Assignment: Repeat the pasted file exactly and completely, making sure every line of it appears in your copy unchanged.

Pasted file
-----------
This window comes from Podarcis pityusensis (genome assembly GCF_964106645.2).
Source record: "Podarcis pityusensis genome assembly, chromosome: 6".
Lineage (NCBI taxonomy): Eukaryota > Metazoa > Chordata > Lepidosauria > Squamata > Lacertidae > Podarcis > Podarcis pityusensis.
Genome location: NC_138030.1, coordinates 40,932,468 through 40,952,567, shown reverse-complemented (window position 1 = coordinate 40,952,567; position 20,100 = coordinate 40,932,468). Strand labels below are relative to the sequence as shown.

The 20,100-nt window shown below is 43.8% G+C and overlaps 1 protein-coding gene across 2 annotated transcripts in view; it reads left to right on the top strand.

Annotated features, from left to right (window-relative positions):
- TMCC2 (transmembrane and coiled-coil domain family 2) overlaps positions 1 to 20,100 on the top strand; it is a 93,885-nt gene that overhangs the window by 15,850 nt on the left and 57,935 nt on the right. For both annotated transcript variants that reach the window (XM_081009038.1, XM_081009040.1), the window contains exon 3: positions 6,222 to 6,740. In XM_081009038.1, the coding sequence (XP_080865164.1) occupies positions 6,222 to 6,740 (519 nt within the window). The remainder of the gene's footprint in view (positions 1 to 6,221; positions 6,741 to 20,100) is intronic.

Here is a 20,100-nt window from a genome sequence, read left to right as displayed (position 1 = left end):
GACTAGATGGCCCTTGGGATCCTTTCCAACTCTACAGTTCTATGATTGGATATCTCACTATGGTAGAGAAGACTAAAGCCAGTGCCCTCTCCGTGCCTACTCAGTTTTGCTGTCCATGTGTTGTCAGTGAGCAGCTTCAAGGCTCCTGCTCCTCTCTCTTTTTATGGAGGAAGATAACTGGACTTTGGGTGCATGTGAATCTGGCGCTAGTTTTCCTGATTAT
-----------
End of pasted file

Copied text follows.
This window comes from Podarcis pityusensis (genome assembly GCF_964106645.2).
Source record: "Podarcis pityusensis genome assembly, chromosome: 6".
Lineage (NCBI taxonomy): Eukaryota > Metazoa > Chordata > Lepidosauria > Squamata > Lacertidae > Podarcis > Podarcis pityusensis.
Genome location: NC_138030.1, coordinates 40,932,468 through 40,952,567, shown reverse-complemented (window position 1 = coordinate 40,952,567; position 20,100 = coordinate 40,932,468). Strand labels below are relative to the sequence as shown.

The 20,100-nt window shown below is 43.8% G+C and overlaps 1 protein-coding gene across 2 annotated transcripts in view; it reads left to right on the top strand.

Annotated features, from left to right (window-relative positions):
- TMCC2 (transmembrane and coiled-coil domain family 2) overlaps positions 1 to 20,100 on the top strand; it is a 93,885-nt gene that overhangs the window by 15,850 nt on the left and 57,935 nt on the right. For both annotated transcript variants that reach the window (XM_081009038.1, XM_081009040.1), the window contains exon 3: positions 6,222 to 6,740. In XM_081009038.1, the coding sequence (XP_080865164.1) occupies positions 6,222 to 6,740 (519 nt within the window). The remainder of the gene's footprint in view (positions 1 to 6,221; positions 6,741 to 20,100) is intronic.

Here is a 20,100-nt window from a genome sequence, read left to right as displayed (position 1 = left end):
GACTAGATGGCCCTTGGGATCCTTTCCAACTCTACAGTTCTATGATTGGATATCTCACTATGGTAGAGAAGACTAAAGCCAGTGCCCTCTCCGTGCCTACTCAGTTTTGCTGTCCATGTGTTGTCAGTGAGCAGCTTCAAGGCTCCTGCTCCTCTCTCTTTTTATGGAGGAAGATAACTGGACTTTGGGTGCATGTGAATCTGGCGCTAGTTTTCCTGATTAT